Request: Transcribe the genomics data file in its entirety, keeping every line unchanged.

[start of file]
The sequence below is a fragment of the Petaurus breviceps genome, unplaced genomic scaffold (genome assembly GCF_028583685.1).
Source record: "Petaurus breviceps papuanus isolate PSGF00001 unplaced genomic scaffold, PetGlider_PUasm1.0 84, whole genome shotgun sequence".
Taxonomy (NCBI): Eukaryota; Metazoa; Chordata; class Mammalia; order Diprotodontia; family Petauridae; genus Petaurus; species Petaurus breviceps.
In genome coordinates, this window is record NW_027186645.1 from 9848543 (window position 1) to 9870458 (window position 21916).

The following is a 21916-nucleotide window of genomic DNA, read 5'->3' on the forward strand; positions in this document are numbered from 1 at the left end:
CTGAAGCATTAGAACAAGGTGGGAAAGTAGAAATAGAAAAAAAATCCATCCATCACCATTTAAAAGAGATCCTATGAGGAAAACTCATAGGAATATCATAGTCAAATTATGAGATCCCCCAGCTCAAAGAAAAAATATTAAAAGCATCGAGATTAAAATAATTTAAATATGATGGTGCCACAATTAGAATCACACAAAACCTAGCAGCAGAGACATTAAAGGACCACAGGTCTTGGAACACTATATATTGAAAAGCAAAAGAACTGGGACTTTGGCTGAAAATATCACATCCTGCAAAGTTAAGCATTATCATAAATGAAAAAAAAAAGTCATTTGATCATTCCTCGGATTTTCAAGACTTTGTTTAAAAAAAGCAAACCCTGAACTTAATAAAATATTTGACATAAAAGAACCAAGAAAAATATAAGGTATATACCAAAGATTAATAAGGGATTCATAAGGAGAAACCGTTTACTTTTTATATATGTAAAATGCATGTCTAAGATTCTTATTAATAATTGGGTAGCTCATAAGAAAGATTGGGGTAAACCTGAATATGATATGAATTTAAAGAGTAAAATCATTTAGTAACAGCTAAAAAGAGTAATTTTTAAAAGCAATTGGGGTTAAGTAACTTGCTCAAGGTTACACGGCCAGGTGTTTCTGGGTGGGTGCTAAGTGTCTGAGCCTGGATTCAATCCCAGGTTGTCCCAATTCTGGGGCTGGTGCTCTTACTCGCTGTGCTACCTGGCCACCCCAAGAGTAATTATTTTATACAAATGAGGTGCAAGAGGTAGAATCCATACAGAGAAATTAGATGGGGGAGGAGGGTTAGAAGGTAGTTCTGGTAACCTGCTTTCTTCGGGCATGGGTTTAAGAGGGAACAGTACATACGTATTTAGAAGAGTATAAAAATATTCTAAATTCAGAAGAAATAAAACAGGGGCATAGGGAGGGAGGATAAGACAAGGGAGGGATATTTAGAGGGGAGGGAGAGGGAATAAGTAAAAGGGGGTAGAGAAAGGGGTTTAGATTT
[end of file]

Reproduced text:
The sequence below is a fragment of the Petaurus breviceps genome, unplaced genomic scaffold (genome assembly GCF_028583685.1).
Source record: "Petaurus breviceps papuanus isolate PSGF00001 unplaced genomic scaffold, PetGlider_PUasm1.0 84, whole genome shotgun sequence".
Taxonomy (NCBI): Eukaryota; Metazoa; Chordata; class Mammalia; order Diprotodontia; family Petauridae; genus Petaurus; species Petaurus breviceps.
In genome coordinates, this window is record NW_027186645.1 from 9848543 (window position 1) to 9870458 (window position 21916).

The following is a 21916-nucleotide window of genomic DNA, read 5'->3' on the forward strand; positions in this document are numbered from 1 at the left end:
CTGAAGCATTAGAACAAGGTGGGAAAGTAGAAATAGAAAAAAAATCCATCCATCACCATTTAAAAGAGATCCTATGAGGAAAACTCATAGGAATATCATAGTCAAATTATGAGATCCCCCAGCTCAAAGAAAAAATATTAAAAGCATCGAGATTAAAATAATTTAAATATGATGGTGCCACAATTAGAATCACACAAAACCTAGCAGCAGAGACATTAAAGGACCACAGGTCTTGGAACACTATATATTGAAAAGCAAAAGAACTGGGACTTTGGCTGAAAATATCACATCCTGCAAAGTTAAGCATTATCATAAATGAAAAAAAAAAGTCATTTGATCATTCCTCGGATTTTCAAGACTTTGTTTAAAAAAAGCAAACCCTGAACTTAATAAAATATTTGACATAAAAGAACCAAGAAAAATATAAGGTATATACCAAAGATTAATAAGGGATTCATAAGGAGAAACCGTTTACTTTTTATATATGTAAAATGCATGTCTAAGATTCTTATTAATAATTGGGTAGCTCATAAGAAAGATTGGGGTAAACCTGAATATGATATGAATTTAAAGAGTAAAATCATTTAGTAACAGCTAAAAAGAGTAATTTTTAAAAGCAATTGGGGTTAAGTAACTTGCTCAAGGTTACACGGCCAGGTGTTTCTGGGTGGGTGCTAAGTGTCTGAGCCTGGATTCAATCCCAGGTTGTCCCAATTCTGGGGCTGGTGCTCTTACTCGCTGTGCTACCTGGCCACCCCAAGAGTAATTATTTTATACAAATGAGGTGCAAGAGGTAGAATCCATACAGAGAAATTAGATGGGGGAGGAGGGTTAGAAGGTAGTTCTGGTAACCTGCTTTCTTCGGGCATGGGTTTAAGAGGGAACAGTACATACGTATTTAGAAGAGTATAAAAATATTCTAAATTCAGAAGAAATAAAACAGGGGCATAGGGAGGGAGGATAAGACAAGGGAGGGATATTTAGAGGGGAGGGAGAGGGAATAAGTAAAAGGGGGTAGAGAAAGGGGTTTAGATTT